Three groups are objecting to the tentative $12 million agreement between the state and Kennecott Corp. to settle the state's federal suit that says the copper giant damaged groundwater in southwestern Salt Lake County.

Kennecott officials admit it is responsible for some of the pollution below mining operations in the Oquirrh Mountains. But they add that part of the pollution came from mining before Kennecott moved in, and some is natural contamination in the heavily mineralized region.A 30-day public comment period ended Tuesday. Kenneth L. Alkema, director of the Utah Division of Environmental Health, is considering requests to extend the period.

The legal situation is somewhat murky because U.S. District Judge J. Thomas Greene mistakenly signed his agreement to the consent decree on July 30 - long before the state's public comment period was over.

He did that even though the cover letter submitted with the document says, "The decree should not be signed and entered at this time. Your attention is drawn to Section XI of the decree which calls for a 30-day public comment period."

After the formal notice, "case closed" was entered in the docket for the suit on July 31, the state and Kennecott returned to Greene with a stipulation saying his approval should be rescinded. Greene signed the rescission on Aug. 19 and asked the parties to report to him after the review period ended.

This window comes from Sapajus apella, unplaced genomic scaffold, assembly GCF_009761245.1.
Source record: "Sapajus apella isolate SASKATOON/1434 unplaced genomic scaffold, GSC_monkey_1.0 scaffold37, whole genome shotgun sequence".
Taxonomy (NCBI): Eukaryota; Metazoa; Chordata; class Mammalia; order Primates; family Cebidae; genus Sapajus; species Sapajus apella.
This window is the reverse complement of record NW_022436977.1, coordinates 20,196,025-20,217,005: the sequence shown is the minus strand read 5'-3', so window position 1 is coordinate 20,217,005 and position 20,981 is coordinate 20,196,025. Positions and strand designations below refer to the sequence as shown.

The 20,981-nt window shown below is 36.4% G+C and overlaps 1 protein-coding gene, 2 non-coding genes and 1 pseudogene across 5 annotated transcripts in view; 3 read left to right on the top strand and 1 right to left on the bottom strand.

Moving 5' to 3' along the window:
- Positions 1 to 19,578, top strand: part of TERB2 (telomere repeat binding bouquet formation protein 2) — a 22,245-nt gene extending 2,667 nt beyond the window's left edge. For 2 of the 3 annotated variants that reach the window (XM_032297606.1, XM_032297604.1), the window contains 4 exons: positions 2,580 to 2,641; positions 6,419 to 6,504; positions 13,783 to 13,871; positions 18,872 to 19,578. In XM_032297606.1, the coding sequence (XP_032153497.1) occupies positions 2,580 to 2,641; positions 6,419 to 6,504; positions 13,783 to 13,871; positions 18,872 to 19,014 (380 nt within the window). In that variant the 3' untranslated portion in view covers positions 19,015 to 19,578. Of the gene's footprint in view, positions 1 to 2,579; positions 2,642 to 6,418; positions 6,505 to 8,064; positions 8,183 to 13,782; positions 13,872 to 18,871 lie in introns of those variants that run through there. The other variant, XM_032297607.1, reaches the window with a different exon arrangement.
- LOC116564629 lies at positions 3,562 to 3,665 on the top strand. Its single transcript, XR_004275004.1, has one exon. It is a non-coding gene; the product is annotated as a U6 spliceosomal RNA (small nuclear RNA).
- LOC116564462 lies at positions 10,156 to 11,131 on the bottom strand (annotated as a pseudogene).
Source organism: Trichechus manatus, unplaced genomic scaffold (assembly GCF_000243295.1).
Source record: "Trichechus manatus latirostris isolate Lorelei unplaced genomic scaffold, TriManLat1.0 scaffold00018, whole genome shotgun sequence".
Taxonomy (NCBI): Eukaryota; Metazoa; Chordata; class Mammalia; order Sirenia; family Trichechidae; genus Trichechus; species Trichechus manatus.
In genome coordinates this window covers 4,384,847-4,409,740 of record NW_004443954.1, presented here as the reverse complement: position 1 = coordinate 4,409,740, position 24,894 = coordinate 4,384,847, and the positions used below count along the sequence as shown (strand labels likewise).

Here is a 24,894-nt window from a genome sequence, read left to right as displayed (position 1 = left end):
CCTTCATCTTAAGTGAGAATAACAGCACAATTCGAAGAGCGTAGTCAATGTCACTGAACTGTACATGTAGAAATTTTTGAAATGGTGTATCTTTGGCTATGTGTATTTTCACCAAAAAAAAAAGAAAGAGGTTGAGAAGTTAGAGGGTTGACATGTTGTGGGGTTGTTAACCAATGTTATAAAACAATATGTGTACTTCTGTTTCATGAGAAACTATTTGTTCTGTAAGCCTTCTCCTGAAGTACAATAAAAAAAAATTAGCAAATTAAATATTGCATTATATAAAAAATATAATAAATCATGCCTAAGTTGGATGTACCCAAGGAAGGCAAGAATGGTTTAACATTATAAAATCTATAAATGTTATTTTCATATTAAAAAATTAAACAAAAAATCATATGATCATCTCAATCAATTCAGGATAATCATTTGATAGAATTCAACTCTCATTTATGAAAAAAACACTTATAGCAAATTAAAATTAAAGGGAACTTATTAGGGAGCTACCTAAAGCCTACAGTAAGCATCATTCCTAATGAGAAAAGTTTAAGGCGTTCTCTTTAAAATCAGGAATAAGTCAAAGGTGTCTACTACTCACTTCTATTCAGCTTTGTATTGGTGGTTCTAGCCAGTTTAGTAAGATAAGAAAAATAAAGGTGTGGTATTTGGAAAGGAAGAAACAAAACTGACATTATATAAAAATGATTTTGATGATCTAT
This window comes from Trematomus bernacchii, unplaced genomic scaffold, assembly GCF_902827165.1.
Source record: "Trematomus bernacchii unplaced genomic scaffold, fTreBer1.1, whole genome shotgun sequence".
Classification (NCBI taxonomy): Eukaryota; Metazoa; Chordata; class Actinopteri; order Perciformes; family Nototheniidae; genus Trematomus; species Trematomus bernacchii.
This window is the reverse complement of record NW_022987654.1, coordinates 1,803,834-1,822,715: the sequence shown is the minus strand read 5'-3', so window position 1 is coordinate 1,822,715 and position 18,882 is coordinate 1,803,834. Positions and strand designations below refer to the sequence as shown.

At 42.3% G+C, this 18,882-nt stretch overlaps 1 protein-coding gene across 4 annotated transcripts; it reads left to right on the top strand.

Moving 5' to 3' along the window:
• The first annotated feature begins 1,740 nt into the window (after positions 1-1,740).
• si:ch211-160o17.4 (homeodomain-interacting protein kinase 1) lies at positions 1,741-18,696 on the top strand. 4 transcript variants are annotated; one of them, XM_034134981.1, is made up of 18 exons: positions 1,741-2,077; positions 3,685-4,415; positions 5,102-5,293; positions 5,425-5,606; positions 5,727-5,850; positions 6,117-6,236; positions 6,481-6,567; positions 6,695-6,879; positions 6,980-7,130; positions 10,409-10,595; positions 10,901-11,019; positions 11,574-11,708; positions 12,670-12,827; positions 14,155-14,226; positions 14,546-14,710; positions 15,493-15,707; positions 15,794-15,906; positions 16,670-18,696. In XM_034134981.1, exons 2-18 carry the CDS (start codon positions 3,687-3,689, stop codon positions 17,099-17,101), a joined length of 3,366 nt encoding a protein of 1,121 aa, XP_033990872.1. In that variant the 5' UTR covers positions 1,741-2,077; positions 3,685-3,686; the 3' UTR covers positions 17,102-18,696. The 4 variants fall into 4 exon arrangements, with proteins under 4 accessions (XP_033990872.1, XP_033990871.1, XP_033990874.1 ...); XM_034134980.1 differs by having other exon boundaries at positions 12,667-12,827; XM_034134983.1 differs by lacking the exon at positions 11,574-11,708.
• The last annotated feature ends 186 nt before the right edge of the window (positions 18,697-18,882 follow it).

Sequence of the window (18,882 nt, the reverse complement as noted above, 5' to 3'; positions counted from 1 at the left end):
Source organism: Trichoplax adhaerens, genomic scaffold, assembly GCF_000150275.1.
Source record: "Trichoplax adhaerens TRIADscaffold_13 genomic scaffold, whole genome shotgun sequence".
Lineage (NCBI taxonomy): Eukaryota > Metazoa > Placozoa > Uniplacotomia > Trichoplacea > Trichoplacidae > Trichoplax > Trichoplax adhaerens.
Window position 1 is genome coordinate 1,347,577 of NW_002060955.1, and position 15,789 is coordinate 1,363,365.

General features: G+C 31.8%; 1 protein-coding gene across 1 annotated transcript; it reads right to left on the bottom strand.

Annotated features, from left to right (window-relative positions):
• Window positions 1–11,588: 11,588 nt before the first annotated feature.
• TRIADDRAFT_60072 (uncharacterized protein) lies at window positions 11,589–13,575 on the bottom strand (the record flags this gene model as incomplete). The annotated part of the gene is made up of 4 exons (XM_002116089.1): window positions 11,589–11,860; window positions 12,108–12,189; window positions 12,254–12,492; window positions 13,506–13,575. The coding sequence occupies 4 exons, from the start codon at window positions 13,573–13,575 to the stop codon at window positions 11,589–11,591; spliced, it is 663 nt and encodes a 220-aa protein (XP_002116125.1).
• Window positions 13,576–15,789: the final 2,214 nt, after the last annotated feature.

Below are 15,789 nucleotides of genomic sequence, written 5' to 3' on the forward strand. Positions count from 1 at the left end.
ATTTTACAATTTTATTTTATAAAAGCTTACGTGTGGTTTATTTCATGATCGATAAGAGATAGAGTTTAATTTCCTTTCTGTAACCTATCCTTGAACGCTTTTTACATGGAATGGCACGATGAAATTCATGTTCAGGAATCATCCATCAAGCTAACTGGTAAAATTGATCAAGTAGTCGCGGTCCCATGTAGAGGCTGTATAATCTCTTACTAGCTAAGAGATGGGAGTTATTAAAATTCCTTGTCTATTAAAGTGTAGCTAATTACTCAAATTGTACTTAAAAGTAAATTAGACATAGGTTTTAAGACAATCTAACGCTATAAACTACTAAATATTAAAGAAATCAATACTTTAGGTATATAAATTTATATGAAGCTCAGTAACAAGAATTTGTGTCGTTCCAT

Meanwhile, the Utah Environment Center, the Utah Chapter of the Sierra Club and the Community Action Program of Salt Lake are unhappy over the settlement. In a press release, the groups are calling on the state not to accept the terms.

Karen Denton of the Environment Center charged that the contamination of 77 square miles of the county's underground water table "could be the Superfund site of the universe." Superfund is a federal cleanup program that targets hazardous-waste sites.

The groups fear the contamination is spreading, and that the plume is heading for drinking water supplies of West Jordan, Magna, Copperton, South Jordan and Riverton.

"Additionally, the settlement does not reserve the state's right to sue Kennecott for any future remedial action, no matter how necessary the action may become," said Ivan Weber of the Sierra Club.